Are Your Glazes Food Safe or are They Leachable?
Many potters do not think about leaching, but times are changing. What is the chemistry of stability? There are simple ways to check for leaching, and fix crazing.
Attack on Glass: Corrosion Attack Mechanisms
Max Richens outlines the various mechanisms by which acids and bases can dissolve glass and glazes. He provides some information on stabilizing glazes against attack.
Having Your Glaze Tested for Toxic Metal Release
Having Your Glaze Tested for Metal Release
Is Your Fired Ware Safe?
Glazed ware can be a safety hazard to end users because it may leach metals into food and drink, it could harbor bacteria and it could flake of in knife-edged pieces.
Leaching Cone 6 Glaze Case Study
An example of how we can use INSIGHT software to determine of a glaze is likely to leach
Are You in Control of Your Production Process?
Potters often run operations that are on the edge of control tolerating production and ware problems that industry would not. However ethics will sooner or later demand a better knowledge of process and materials.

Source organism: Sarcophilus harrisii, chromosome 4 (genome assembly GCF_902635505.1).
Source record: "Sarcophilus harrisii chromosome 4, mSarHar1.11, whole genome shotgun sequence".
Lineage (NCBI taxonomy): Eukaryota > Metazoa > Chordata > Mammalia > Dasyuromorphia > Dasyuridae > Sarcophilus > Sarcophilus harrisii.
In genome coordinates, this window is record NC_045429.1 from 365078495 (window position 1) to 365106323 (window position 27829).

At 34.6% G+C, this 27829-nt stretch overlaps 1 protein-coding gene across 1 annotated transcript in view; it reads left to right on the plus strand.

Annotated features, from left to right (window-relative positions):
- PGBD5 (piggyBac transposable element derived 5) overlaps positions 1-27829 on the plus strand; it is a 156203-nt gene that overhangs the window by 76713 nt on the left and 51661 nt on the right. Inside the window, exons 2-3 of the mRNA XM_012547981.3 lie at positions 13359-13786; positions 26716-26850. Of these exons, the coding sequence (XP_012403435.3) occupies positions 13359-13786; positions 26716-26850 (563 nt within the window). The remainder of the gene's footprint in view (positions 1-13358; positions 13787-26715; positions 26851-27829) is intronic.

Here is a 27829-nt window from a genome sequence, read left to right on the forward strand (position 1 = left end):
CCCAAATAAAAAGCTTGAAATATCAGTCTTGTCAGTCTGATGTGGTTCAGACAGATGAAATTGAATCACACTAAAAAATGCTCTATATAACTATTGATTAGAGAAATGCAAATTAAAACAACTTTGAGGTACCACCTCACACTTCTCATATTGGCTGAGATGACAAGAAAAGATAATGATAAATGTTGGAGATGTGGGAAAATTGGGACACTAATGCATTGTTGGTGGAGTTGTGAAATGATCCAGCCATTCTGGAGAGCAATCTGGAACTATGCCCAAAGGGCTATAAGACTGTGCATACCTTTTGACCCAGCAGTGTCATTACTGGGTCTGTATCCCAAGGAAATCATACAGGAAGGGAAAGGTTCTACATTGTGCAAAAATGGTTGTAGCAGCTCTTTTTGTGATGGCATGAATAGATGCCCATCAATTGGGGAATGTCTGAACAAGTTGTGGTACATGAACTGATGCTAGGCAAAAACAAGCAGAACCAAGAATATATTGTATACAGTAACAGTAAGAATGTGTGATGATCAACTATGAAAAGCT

What people are saying about leaching and safety in glazes
A way of establishing guideline for each oxide in the chemistry for different ceramic glaze types. Understanding the roles of each oxide and the limits of this approach are a key to effectively using these guidelines.
The vast majority of materials used in ceramics are insoluble. But many still present hazards. And you can add hazards (to you and customers of your ware) by the way you use them. Still, there is a need to be realistic about it.
If you are a potter and want to make restaurant ware, read this. Many of the things you already think you know will mislead you in this type of venture.
Metal oxide powders are used in ceramics to produce color. But a life time is not enough to study the complexities of their use and potential in glazes, engobes, bodies and enamels.
Ceramic glazes vary widely in their resistance to wear and leaching by acids and bases. The principle factors that determine durability are the glaze chemistry and firing temperature.
Water in Ceramics
Water is the most important ceramic material, it is present every body, glaze or engobe and either the enabler or a participant in almost every ceramic process and phenomena.